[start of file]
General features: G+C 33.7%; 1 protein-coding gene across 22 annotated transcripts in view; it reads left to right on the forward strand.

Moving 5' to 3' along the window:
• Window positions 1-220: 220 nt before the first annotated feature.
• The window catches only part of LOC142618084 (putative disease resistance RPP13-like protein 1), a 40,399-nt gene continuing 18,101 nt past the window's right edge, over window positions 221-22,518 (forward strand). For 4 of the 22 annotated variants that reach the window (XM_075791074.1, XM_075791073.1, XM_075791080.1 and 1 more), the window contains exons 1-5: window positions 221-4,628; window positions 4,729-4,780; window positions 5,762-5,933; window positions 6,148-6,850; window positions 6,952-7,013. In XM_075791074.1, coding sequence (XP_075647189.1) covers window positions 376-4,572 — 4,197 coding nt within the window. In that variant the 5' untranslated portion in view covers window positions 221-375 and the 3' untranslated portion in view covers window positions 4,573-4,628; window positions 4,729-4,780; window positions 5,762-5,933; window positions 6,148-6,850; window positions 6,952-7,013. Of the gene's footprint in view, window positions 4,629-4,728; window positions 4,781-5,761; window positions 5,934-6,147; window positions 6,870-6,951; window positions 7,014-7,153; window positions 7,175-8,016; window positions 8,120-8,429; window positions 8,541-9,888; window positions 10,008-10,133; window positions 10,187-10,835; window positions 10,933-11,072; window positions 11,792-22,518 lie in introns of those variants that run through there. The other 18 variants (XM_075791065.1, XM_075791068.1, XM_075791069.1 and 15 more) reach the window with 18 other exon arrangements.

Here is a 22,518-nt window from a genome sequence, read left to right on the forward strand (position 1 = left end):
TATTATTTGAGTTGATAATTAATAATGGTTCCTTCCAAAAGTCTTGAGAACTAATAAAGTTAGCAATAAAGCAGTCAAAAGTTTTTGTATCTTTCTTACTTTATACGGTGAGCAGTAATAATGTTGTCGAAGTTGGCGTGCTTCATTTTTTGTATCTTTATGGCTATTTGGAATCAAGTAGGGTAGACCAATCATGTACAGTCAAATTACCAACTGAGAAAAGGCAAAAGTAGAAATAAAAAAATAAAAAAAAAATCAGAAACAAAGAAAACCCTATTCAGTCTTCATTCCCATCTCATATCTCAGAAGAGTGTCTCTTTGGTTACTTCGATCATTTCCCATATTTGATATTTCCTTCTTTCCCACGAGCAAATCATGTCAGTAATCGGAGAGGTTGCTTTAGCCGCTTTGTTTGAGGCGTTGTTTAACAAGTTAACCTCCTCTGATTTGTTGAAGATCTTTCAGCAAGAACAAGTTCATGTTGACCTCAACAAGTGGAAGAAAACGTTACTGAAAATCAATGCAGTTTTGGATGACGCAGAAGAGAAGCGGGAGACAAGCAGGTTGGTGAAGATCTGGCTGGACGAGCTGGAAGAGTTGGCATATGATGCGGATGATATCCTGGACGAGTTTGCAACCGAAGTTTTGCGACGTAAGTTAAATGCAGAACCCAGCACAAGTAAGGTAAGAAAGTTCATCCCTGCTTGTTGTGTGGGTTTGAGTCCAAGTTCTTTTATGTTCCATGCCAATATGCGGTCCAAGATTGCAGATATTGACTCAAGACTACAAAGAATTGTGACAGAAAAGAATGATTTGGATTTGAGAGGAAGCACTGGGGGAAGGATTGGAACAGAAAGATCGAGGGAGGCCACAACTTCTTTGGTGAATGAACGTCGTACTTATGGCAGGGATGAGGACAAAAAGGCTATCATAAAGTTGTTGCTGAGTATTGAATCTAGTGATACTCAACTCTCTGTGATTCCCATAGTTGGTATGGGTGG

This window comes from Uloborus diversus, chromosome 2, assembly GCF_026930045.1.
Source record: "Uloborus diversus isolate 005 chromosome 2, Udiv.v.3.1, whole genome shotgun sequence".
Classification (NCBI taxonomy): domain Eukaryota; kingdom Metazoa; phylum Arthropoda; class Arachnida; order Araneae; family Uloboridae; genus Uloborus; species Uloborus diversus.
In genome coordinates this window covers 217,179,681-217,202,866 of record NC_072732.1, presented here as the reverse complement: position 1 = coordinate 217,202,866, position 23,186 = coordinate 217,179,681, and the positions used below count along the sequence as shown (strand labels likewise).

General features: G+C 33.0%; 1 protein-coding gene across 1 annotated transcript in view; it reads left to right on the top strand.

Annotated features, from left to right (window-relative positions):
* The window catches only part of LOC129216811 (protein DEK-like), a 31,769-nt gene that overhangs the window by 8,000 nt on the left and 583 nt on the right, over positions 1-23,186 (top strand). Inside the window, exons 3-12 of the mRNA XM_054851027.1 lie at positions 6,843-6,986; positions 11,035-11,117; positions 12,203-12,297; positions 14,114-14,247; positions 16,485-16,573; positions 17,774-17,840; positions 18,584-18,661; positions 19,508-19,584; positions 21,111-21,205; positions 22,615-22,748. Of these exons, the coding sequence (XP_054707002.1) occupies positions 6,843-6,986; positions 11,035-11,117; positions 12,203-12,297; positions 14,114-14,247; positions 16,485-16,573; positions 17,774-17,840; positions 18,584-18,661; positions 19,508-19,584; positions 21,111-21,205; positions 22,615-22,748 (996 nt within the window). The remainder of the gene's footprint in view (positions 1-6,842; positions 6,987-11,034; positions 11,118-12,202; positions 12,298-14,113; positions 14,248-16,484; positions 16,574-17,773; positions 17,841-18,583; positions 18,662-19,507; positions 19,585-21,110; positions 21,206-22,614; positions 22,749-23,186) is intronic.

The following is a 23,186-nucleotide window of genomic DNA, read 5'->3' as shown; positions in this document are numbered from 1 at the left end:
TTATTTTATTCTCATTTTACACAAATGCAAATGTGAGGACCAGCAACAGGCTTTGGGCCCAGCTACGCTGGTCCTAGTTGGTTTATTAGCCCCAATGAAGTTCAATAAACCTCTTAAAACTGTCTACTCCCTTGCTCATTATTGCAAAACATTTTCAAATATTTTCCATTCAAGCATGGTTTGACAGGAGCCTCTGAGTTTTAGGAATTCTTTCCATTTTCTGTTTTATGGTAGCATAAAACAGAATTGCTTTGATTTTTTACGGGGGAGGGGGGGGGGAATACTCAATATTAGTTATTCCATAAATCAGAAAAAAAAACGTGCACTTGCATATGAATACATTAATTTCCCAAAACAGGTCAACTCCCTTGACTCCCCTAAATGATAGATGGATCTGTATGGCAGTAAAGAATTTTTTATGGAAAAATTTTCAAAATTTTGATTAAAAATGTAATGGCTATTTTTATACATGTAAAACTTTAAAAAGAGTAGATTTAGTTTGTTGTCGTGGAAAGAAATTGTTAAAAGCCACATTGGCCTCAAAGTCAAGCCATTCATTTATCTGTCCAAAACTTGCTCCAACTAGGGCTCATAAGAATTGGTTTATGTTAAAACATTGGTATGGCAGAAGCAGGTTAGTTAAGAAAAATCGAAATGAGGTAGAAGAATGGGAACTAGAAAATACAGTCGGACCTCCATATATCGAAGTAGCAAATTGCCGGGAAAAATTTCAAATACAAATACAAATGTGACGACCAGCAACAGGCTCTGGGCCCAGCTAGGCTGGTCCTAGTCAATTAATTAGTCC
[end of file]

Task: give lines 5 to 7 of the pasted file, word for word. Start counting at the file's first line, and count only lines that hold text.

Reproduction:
Here is a 22,518-nt window from a genome sequence, read left to right on the forward strand (position 1 = left end):
TATTATTTGAGTTGATAATTAATAATGGTTCCTTCCAAAAGTCTTGAGAACTAATAAAGTTAGCAATAAAGCAGTCAAAAGTTTTTGTATCTTTCTTACTTTATACGGTGAGCAGTAATAATGTTGTCGAAGTTGGCGTGCTTCATTTTTTGTATCTTTATGGCTATTTGGAATCAAGTAGGGTAGACCAATCATGTACAGTCAAATTACCAACTGAGAAAAGGCAAAAGTAGAAATAAAAAAATAAAAAAAAAATCAGAAACAAAGAAAACCCTATTCAGTCTTCATTCCCATCTCATATCTCAGAAGAGTGTCTCTTTGGTTACTTCGATCATTTCCCATATTTGATATTTCCTTCTTTCCCACGAGCAAATCATGTCAGTAATCGGAGAGGTTGCTTTAGCCGCTTTGTTTGAGGCGTTGTTTAACAAGTTAACCTCCTCTGATTTGTTGAAGATCTTTCAGCAAGAACAAGTTCATGTTGACCTCAACAAGTGGAAGAAAACGTTACTGAAAATCAATGCAGTTTTGGATGACGCAGAAGAGAAGCGGGAGACAAGCAGGTTGGTGAAGATCTGGCTGGACGAGCTGGAAGAGTTGGCATATGATGCGGATGATATCCTGGACGAGTTTGCAACCGAAGTTTTGCGACGTAAGTTAAATGCAGAACCCAGCACAAGTAAGGTAAGAAAGTTCATCCCTGCTTGTTGTGTGGGTTTGAGTCCAAGTTCTTTTATGTTCCATGCCAATATGCGGTCCAAGATTGCAGATATTGACTCAAGACTACAAAGAATTGTGACAGAAAAGAATGATTTGGATTTGAGAGGAAGCACTGGGGGAAGGATTGGAACAGAAAGATCGAGGGAGGCCACAACTTCTTTGGTGAATGAACGTCGTACTTATGGCAGGGATGAGGACAAAAAGGCTATCATAAAGTTGTTGCTGAGTATTGAATCTAGTGATACTCAACTCTCTGTGATTCCCATAGTTGGTATGGGTGG

This window comes from Uloborus diversus, chromosome 2, assembly GCF_026930045.1.